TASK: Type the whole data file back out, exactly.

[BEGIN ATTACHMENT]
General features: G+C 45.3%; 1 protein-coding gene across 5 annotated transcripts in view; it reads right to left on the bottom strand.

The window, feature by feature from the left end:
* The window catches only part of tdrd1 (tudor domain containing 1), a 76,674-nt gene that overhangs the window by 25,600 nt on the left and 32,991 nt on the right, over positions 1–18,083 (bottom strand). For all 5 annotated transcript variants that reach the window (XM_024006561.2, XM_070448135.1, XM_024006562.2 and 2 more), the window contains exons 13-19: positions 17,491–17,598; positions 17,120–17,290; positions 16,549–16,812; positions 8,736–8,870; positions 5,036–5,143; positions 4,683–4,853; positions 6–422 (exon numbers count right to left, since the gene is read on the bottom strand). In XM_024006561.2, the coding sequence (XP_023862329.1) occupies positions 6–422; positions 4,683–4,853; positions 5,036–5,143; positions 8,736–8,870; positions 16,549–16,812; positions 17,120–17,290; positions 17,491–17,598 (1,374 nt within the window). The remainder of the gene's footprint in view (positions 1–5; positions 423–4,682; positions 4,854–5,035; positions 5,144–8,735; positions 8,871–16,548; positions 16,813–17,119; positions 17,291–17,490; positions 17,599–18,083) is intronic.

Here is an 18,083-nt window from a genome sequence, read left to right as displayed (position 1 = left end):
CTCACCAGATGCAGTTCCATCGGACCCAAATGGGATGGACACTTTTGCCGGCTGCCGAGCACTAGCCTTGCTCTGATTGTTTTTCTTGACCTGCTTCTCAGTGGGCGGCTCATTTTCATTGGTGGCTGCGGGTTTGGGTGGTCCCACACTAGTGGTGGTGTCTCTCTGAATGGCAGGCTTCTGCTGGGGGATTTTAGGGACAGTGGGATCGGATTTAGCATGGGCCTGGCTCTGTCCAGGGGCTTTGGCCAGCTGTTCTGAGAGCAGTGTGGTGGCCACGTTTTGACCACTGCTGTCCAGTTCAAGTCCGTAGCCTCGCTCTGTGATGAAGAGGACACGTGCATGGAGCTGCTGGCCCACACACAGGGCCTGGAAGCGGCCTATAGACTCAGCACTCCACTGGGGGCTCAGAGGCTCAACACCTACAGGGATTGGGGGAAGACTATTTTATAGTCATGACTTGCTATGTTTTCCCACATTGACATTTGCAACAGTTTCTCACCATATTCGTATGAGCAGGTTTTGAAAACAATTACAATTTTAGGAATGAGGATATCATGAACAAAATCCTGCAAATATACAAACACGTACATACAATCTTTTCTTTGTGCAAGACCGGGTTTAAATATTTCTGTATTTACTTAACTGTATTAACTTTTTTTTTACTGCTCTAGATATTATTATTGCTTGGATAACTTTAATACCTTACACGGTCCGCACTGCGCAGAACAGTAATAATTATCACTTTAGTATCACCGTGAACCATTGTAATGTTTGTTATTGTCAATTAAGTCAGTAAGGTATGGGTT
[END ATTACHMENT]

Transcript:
General features: G+C 45.3%; 1 protein-coding gene across 5 annotated transcripts in view; it reads right to left on the bottom strand.

The window, feature by feature from the left end:
* The window catches only part of tdrd1 (tudor domain containing 1), a 76,674-nt gene that overhangs the window by 25,600 nt on the left and 32,991 nt on the right, over positions 1–18,083 (bottom strand). For all 5 annotated transcript variants that reach the window (XM_024006561.2, XM_070448135.1, XM_024006562.2 and 2 more), the window contains exons 13-19: positions 17,491–17,598; positions 17,120–17,290; positions 16,549–16,812; positions 8,736–8,870; positions 5,036–5,143; positions 4,683–4,853; positions 6–422 (exon numbers count right to left, since the gene is read on the bottom strand). In XM_024006561.2, the coding sequence (XP_023862329.1) occupies positions 6–422; positions 4,683–4,853; positions 5,036–5,143; positions 8,736–8,870; positions 16,549–16,812; positions 17,120–17,290; positions 17,491–17,598 (1,374 nt within the window). The remainder of the gene's footprint in view (positions 1–5; positions 423–4,682; positions 4,854–5,035; positions 5,144–8,735; positions 8,871–16,548; positions 16,813–17,119; positions 17,291–17,490; positions 17,599–18,083) is intronic.

Here is an 18,083-nt window from a genome sequence, read left to right as displayed (position 1 = left end):
CTCACCAGATGCAGTTCCATCGGACCCAAATGGGATGGACACTTTTGCCGGCTGCCGAGCACTAGCCTTGCTCTGATTGTTTTTCTTGACCTGCTTCTCAGTGGGCGGCTCATTTTCATTGGTGGCTGCGGGTTTGGGTGGTCCCACACTAGTGGTGGTGTCTCTCTGAATGGCAGGCTTCTGCTGGGGGATTTTAGGGACAGTGGGATCGGATTTAGCATGGGCCTGGCTCTGTCCAGGGGCTTTGGCCAGCTGTTCTGAGAGCAGTGTGGTGGCCACGTTTTGACCACTGCTGTCCAGTTCAAGTCCGTAGCCTCGCTCTGTGATGAAGAGGACACGTGCATGGAGCTGCTGGCCCACACACAGGGCCTGGAAGCGGCCTATAGACTCAGCACTCCACTGGGGGCTCAGAGGCTCAACACCTACAGGGATTGGGGGAAGACTATTTTATAGTCATGACTTGCTATGTTTTCCCACATTGACATTTGCAACAGTTTCTCACCATATTCGTATGAGCAGGTTTTGAAAACAATTACAATTTTAGGAATGAGGATATCATGAACAAAATCCTGCAAATATACAAACACGTACATACAATCTTTTCTTTGTGCAAGACCGGGTTTAAATATTTCTGTATTTACTTAACTGTATTAACTTTTTTTTTACTGCTCTAGATATTATTATTGCTTGGATAACTTTAATACCTTACACGGTCCGCACTGCGCAGAACAGTAATAATTATCACTTTAGTATCACCGTGAACCATTGTAATGTTTGTTATTGTCAATTAAGTCAGTAAGGTATGGGTT